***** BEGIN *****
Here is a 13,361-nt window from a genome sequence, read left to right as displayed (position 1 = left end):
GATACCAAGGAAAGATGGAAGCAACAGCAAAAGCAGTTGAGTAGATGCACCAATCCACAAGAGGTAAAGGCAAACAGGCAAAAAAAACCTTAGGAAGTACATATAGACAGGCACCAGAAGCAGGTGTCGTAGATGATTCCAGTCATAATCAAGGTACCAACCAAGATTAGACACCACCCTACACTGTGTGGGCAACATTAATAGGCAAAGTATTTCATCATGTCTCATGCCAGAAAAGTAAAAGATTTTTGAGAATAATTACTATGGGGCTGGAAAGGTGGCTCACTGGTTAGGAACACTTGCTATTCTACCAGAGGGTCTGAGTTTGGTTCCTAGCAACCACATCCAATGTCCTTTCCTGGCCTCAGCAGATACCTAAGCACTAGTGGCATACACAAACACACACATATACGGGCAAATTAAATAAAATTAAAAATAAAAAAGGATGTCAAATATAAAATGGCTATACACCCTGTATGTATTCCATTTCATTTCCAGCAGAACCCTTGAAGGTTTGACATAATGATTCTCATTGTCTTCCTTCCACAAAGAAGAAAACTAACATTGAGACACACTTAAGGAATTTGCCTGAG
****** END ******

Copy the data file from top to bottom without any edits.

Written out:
Here is a 13,361-nt window from a genome sequence, read left to right as displayed (position 1 = left end):
GATACCAAGGAAAGATGGAAGCAACAGCAAAAGCAGTTGAGTAGATGCACCAATCCACAAGAGGTAAAGGCAAACAGGCAAAAAAAACCTTAGGAAGTACATATAGACAGGCACCAGAAGCAGGTGTCGTAGATGATTCCAGTCATAATCAAGGTACCAACCAAGATTAGACACCACCCTACACTGTGTGGGCAACATTAATAGGCAAAGTATTTCATCATGTCTCATGCCAGAAAAGTAAAAGATTTTTGAGAATAATTACTATGGGGCTGGAAAGGTGGCTCACTGGTTAGGAACACTTGCTATTCTACCAGAGGGTCTGAGTTTGGTTCCTAGCAACCACATCCAATGTCCTTTCCTGGCCTCAGCAGATACCTAAGCACTAGTGGCATACACAAACACACACATATACGGGCAAATTAAATAAAATTAAAAATAAAAAAGGATGTCAAATATAAAATGGCTATACACCCTGTATGTATTCCATTTCATTTCCAGCAGAACCCTTGAAGGTTTGACATAATGATTCTCATTGTCTTCCTTCCACAAAGAAGAAAACTAACATTGAGACACACTTAAGGAATTTGCCTGAG